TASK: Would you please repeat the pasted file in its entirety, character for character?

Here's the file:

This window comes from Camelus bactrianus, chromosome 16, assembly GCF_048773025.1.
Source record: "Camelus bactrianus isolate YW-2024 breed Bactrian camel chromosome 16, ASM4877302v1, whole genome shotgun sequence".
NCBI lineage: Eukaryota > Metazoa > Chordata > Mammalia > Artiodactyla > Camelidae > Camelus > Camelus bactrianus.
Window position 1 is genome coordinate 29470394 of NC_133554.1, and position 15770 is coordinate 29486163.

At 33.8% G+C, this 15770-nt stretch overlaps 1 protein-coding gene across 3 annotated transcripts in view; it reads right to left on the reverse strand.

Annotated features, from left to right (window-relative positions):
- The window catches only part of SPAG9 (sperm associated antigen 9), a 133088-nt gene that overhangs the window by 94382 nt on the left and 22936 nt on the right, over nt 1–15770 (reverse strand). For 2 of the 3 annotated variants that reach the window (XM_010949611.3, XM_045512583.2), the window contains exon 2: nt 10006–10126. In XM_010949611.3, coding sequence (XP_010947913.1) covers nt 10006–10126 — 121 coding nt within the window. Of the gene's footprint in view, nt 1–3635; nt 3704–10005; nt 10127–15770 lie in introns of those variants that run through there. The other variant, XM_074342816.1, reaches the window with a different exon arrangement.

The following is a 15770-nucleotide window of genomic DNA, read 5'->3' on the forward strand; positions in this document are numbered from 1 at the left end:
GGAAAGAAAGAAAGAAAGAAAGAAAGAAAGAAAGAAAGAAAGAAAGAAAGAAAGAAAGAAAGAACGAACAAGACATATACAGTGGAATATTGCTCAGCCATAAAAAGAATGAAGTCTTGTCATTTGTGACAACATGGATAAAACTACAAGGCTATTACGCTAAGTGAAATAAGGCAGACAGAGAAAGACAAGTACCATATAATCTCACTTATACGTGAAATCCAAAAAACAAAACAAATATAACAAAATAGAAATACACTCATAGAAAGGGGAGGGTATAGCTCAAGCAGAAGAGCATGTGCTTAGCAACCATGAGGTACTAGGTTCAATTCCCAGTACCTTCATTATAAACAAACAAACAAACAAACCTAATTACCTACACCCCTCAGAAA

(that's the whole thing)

This window comes from Camelus bactrianus, chromosome 16, assembly GCF_048773025.1.
Source record: "Camelus bactrianus isolate YW-2024 breed Bactrian camel chromosome 16, ASM4877302v1, whole genome shotgun sequence".
NCBI lineage: Eukaryota > Metazoa > Chordata > Mammalia > Artiodactyla > Camelidae > Camelus > Camelus bactrianus.
Window position 1 is genome coordinate 29470394 of NC_133554.1, and position 15770 is coordinate 29486163.

At 33.8% G+C, this 15770-nt stretch overlaps 1 protein-coding gene across 3 annotated transcripts in view; it reads right to left on the reverse strand.

Annotated features, from left to right (window-relative positions):
- The window catches only part of SPAG9 (sperm associated antigen 9), a 133088-nt gene that overhangs the window by 94382 nt on the left and 22936 nt on the right, over nt 1–15770 (reverse strand). For 2 of the 3 annotated variants that reach the window (XM_010949611.3, XM_045512583.2), the window contains exon 2: nt 10006–10126. In XM_010949611.3, coding sequence (XP_010947913.1) covers nt 10006–10126 — 121 coding nt within the window. Of the gene's footprint in view, nt 1–3635; nt 3704–10005; nt 10127–15770 lie in introns of those variants that run through there. The other variant, XM_074342816.1, reaches the window with a different exon arrangement.

The following is a 15770-nucleotide window of genomic DNA, read 5'->3' on the forward strand; positions in this document are numbered from 1 at the left end:
GGAAAGAAAGAAAGAAAGAAAGAAAGAAAGAAAGAAAGAAAGAAAGAAAGAAAGAAAGAAAGAACGAACAAGACATATACAGTGGAATATTGCTCAGCCATAAAAAGAATGAAGTCTTGTCATTTGTGACAACATGGATAAAACTACAAGGCTATTACGCTAAGTGAAATAAGGCAGACAGAGAAAGACAAGTACCATATAATCTCACTTATACGTGAAATCCAAAAAACAAAACAAATATAACAAAATAGAAATACACTCATAGAAAGGGGAGGGTATAGCTCAAGCAGAAGAGCATGTGCTTAGCAACCATGAGGTACTAGGTTCAATTCCCAGTACCTTCATTATAAACAAACAAACAAACAAACCTAATTACCTACACCCCTCAGAAA